Captivating photos have emerged, showcasing colossal sand sculptures at White Rock beach.
These awe-inspiring images transport us back to the era when the beach used to host annual sandcastle competitions in the 70s and 80s.
For those who are unfamiliar with that time, these snapshots offer a glimpse into the cherished traditions and rich history of our beloved beachside community.
White Rock Sandcastle Competition
According to White Rock Museum & Archives, the competition was held every summer from 1979 to 1987.
During the competition, teams were given four hours during low tide to craft the most impressive sand sculptures on the beach. Upwards of 100,000 people would gather annually at Semiahmoo Bay to attend the competition.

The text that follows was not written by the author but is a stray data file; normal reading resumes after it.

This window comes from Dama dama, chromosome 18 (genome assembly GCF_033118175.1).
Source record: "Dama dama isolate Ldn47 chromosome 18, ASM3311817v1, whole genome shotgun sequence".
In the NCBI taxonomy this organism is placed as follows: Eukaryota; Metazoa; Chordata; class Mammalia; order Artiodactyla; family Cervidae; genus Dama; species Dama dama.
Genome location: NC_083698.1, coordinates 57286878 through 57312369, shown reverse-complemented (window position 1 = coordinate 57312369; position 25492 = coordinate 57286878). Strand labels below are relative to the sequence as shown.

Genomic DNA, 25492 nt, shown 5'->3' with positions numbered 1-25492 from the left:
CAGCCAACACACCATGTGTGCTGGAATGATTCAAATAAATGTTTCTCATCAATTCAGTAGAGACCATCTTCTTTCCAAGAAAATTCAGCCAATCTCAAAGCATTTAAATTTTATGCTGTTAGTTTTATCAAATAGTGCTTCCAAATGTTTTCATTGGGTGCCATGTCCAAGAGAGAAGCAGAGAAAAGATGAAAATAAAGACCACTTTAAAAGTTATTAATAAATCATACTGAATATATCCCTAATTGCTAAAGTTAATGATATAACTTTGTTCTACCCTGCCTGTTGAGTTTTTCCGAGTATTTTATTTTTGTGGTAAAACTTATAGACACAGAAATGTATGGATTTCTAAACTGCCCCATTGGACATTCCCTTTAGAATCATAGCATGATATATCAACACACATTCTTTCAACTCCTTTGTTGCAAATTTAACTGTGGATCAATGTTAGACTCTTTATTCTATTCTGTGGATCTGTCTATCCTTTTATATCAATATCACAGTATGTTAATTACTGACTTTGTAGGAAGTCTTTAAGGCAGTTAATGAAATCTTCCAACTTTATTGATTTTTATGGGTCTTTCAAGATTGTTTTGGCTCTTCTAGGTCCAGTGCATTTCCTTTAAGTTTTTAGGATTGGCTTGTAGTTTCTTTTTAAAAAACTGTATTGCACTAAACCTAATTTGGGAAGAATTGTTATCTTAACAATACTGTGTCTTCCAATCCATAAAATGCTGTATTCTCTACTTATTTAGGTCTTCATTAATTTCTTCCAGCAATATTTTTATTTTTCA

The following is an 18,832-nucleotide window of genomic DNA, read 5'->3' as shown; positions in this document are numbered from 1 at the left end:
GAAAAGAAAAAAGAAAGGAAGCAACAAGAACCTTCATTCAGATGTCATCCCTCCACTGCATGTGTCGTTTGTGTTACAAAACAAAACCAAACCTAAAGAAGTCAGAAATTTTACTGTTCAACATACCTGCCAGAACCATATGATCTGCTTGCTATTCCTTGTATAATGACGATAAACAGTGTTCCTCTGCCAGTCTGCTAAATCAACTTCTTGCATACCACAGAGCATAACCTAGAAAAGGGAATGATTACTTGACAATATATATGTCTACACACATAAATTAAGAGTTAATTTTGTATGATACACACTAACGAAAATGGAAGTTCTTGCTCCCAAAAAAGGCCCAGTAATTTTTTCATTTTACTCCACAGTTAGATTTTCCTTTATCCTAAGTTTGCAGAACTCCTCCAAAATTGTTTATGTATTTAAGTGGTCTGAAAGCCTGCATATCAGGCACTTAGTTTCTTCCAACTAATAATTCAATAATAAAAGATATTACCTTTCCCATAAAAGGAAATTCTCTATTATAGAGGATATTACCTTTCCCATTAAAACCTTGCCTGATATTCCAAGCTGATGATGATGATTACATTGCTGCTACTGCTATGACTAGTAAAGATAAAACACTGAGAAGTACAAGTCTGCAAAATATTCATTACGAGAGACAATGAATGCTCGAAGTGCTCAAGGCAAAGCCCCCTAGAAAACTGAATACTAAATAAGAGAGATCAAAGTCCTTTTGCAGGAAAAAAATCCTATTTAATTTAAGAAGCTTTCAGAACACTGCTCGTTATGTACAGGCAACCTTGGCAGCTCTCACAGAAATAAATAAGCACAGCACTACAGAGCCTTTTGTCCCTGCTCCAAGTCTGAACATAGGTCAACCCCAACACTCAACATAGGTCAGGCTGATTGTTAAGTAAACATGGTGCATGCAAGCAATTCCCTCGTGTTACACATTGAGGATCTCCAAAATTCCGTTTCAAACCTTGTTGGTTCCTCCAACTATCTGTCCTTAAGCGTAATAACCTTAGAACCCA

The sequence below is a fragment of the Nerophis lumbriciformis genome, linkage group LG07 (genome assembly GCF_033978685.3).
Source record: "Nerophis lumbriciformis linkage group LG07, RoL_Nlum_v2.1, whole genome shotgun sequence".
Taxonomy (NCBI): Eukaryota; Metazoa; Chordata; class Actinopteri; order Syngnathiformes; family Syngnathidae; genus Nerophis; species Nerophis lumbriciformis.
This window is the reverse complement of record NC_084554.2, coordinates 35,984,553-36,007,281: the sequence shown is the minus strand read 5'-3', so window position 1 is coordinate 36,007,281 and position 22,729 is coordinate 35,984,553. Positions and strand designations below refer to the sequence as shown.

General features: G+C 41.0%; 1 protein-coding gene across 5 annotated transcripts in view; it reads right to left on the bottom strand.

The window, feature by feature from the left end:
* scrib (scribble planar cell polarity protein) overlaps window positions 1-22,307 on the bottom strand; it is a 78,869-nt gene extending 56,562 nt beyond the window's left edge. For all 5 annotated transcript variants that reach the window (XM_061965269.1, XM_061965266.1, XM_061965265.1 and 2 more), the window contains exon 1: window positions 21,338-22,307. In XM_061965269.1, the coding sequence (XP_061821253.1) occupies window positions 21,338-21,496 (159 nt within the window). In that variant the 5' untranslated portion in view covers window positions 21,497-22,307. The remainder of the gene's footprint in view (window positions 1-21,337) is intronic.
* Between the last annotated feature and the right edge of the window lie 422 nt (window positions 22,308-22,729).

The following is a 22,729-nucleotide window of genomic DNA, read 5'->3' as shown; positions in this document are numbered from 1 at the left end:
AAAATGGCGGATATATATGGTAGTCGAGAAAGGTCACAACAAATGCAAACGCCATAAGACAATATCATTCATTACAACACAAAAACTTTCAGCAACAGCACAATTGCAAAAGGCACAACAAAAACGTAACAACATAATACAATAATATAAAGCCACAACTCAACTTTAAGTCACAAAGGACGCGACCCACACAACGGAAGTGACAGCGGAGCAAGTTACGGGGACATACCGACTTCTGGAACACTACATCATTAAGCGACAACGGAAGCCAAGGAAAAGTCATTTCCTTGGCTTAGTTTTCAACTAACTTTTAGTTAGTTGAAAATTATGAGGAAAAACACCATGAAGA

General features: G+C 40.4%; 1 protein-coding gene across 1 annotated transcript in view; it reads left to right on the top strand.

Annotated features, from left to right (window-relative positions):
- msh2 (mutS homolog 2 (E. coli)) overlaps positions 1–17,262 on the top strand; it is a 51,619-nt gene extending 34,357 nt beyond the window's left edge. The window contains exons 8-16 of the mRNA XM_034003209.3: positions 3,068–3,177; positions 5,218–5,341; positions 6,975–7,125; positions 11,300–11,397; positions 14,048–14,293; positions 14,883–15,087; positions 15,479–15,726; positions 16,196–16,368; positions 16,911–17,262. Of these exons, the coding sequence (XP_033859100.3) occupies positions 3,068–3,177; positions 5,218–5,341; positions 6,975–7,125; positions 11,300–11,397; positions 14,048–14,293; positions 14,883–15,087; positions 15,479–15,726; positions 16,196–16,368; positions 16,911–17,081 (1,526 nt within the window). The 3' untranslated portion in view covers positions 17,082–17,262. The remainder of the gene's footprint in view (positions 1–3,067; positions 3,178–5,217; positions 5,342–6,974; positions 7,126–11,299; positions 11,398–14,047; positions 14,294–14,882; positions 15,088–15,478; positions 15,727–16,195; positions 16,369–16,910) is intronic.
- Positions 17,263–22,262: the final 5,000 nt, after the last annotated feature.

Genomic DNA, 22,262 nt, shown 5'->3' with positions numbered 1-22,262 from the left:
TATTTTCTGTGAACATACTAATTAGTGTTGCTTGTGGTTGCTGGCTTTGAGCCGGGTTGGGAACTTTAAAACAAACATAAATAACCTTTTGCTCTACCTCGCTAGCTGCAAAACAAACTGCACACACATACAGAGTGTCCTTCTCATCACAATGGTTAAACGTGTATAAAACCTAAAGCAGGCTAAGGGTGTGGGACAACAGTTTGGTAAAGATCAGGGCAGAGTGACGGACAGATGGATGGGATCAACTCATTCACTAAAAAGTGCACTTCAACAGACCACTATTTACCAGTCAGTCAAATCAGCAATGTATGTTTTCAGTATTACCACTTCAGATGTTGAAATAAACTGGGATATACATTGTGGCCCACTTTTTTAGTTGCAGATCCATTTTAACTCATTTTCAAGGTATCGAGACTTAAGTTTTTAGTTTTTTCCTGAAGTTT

The event was free for spectators and as it grew in popularity, the festival became a local and international phenomenon.
Unfortunately, it was eventually cancelled due to apparent “rowdyism.” And today, the sandcastle competition only lives on in the minds of those who experienced it.
Efforts have been made to revive the competition, with smaller versions being held in 2008 and 2012.
However, in recent years, there have been concerns raised against its return. These concerns revolve around potential negative impacts on the beach’s ecosystem and the challenges of managing crowds in the area.